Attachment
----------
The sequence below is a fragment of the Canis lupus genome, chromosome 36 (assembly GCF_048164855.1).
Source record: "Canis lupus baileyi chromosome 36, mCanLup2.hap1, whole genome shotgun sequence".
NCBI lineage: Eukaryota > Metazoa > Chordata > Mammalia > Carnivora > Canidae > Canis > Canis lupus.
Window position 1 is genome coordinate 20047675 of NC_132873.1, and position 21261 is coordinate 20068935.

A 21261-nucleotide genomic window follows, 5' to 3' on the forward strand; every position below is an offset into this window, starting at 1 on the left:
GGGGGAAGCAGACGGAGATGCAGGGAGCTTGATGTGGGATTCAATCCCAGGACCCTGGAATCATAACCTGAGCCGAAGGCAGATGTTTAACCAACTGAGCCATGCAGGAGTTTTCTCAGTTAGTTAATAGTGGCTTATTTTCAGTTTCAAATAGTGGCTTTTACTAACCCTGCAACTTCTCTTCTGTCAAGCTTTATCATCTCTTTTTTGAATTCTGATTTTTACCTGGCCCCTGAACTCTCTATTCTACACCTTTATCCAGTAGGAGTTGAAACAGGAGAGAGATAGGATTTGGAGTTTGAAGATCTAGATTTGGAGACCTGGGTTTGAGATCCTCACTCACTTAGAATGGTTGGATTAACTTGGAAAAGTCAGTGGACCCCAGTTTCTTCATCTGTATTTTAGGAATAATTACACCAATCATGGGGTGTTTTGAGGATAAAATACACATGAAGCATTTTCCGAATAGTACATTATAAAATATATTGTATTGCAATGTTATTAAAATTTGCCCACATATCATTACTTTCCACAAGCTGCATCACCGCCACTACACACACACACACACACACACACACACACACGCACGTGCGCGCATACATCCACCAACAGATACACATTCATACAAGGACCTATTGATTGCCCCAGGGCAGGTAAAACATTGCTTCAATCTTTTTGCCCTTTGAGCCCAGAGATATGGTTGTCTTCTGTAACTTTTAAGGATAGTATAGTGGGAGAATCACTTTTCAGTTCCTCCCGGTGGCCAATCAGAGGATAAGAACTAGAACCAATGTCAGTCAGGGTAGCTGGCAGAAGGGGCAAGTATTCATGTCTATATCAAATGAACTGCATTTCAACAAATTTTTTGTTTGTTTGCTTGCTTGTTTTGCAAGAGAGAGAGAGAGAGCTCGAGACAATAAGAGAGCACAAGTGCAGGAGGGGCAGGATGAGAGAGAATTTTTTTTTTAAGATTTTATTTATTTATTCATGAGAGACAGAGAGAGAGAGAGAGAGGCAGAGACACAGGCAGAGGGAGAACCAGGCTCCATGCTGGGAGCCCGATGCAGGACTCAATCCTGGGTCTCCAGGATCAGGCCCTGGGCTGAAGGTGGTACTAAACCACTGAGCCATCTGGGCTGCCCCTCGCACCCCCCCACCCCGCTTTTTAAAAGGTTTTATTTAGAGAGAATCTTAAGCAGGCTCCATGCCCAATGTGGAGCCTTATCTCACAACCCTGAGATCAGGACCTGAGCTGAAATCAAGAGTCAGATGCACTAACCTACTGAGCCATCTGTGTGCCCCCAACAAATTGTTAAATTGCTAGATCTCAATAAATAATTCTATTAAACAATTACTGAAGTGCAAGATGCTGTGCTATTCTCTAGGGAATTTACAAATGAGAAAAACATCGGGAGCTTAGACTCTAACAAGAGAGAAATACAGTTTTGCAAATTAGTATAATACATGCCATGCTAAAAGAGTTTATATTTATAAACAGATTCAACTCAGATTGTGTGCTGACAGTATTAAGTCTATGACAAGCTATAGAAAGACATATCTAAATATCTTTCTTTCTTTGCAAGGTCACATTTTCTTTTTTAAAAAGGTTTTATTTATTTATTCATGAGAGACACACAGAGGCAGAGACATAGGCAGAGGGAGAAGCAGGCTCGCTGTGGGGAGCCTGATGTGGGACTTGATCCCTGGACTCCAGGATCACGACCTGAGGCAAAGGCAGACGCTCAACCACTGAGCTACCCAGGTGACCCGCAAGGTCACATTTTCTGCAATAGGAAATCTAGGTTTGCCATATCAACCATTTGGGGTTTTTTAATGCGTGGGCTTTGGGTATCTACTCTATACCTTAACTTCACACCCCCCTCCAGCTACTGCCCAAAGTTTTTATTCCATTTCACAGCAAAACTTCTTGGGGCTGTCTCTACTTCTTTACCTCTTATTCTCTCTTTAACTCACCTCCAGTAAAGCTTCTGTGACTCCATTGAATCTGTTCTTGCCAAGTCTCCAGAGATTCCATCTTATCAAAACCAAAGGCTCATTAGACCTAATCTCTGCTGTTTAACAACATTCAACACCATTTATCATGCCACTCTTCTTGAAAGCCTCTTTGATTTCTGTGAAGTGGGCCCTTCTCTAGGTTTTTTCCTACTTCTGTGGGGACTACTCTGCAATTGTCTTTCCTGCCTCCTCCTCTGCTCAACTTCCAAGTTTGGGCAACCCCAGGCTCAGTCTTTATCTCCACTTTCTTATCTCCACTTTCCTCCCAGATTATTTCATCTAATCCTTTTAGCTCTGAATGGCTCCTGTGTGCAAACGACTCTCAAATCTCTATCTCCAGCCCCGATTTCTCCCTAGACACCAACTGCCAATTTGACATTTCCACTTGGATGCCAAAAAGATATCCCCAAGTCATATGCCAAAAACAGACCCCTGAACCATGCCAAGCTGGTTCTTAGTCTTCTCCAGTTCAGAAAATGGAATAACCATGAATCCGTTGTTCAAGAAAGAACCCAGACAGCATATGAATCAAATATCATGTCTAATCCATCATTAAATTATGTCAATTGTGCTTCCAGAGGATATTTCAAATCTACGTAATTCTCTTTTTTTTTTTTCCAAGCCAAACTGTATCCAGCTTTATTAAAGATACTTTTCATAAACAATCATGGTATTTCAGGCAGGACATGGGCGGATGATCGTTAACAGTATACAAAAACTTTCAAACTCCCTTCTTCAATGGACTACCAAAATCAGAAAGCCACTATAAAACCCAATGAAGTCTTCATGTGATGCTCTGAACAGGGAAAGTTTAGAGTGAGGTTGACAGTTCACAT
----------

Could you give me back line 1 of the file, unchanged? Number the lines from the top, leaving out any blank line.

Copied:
The sequence below is a fragment of the Canis lupus genome, chromosome 36 (assembly GCF_048164855.1).